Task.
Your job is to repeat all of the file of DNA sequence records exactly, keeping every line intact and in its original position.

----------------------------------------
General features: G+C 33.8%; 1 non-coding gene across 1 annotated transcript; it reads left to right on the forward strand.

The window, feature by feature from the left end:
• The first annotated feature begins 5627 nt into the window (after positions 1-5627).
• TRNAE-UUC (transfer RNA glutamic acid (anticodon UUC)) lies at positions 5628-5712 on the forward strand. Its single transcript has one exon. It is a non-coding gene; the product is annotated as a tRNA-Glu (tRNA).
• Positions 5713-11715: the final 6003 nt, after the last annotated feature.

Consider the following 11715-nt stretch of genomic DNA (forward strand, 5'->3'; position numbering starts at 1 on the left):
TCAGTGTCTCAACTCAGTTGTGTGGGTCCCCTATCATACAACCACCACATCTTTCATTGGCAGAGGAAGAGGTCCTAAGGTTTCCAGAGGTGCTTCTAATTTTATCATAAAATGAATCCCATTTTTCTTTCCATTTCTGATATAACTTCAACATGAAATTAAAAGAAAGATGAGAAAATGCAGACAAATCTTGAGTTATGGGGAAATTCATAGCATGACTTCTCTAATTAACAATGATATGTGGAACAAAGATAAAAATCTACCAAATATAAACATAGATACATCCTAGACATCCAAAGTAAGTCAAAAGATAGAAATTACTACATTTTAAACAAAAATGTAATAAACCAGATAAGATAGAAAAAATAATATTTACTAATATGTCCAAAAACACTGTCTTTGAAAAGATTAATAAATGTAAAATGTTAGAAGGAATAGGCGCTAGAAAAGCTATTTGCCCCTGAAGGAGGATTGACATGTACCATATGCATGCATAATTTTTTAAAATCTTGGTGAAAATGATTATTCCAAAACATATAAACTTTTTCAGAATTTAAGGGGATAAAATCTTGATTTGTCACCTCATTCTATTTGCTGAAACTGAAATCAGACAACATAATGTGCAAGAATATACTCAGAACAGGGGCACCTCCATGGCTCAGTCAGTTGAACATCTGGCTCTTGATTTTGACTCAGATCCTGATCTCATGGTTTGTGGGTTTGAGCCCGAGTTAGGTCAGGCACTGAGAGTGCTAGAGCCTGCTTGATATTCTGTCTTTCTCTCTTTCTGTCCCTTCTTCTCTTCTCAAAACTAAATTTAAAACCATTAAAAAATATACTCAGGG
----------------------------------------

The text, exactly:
General features: G+C 33.8%; 1 non-coding gene across 1 annotated transcript; it reads left to right on the forward strand.

The window, feature by feature from the left end:
• The first annotated feature begins 5627 nt into the window (after positions 1-5627).
• TRNAE-UUC (transfer RNA glutamic acid (anticodon UUC)) lies at positions 5628-5712 on the forward strand. Its single transcript has one exon. It is a non-coding gene; the product is annotated as a tRNA-Glu (tRNA).
• Positions 5713-11715: the final 6003 nt, after the last annotated feature.

Consider the following 11715-nt stretch of genomic DNA (forward strand, 5'->3'; position numbering starts at 1 on the left):
TCAGTGTCTCAACTCAGTTGTGTGGGTCCCCTATCATACAACCACCACATCTTTCATTGGCAGAGGAAGAGGTCCTAAGGTTTCCAGAGGTGCTTCTAATTTTATCATAAAATGAATCCCATTTTTCTTTCCATTTCTGATATAACTTCAACATGAAATTAAAAGAAAGATGAGAAAATGCAGACAAATCTTGAGTTATGGGGAAATTCATAGCATGACTTCTCTAATTAACAATGATATGTGGAACAAAGATAAAAATCTACCAAATATAAACATAGATACATCCTAGACATCCAAAGTAAGTCAAAAGATAGAAATTACTACATTTTAAACAAAAATGTAATAAACCAGATAAGATAGAAAAAATAATATTTACTAATATGTCCAAAAACACTGTCTTTGAAAAGATTAATAAATGTAAAATGTTAGAAGGAATAGGCGCTAGAAAAGCTATTTGCCCCTGAAGGAGGATTGACATGTACCATATGCATGCATAATTTTTTAAAATCTTGGTGAAAATGATTATTCCAAAACATATAAACTTTTTCAGAATTTAAGGGGATAAAATCTTGATTTGTCACCTCATTCTATTTGCTGAAACTGAAATCAGACAACATAATGTGCAAGAATATACTCAGAACAGGGGCACCTCCATGGCTCAGTCAGTTGAACATCTGGCTCTTGATTTTGACTCAGATCCTGATCTCATGGTTTGTGGGTTTGAGCCCGAGTTAGGTCAGGCACTGAGAGTGCTAGAGCCTGCTTGATATTCTGTCTTTCTCTCTTTCTGTCCCTTCTTCTCTTCTCAAAACTAAATTTAAAACCATTAAAAAATATACTCAGGG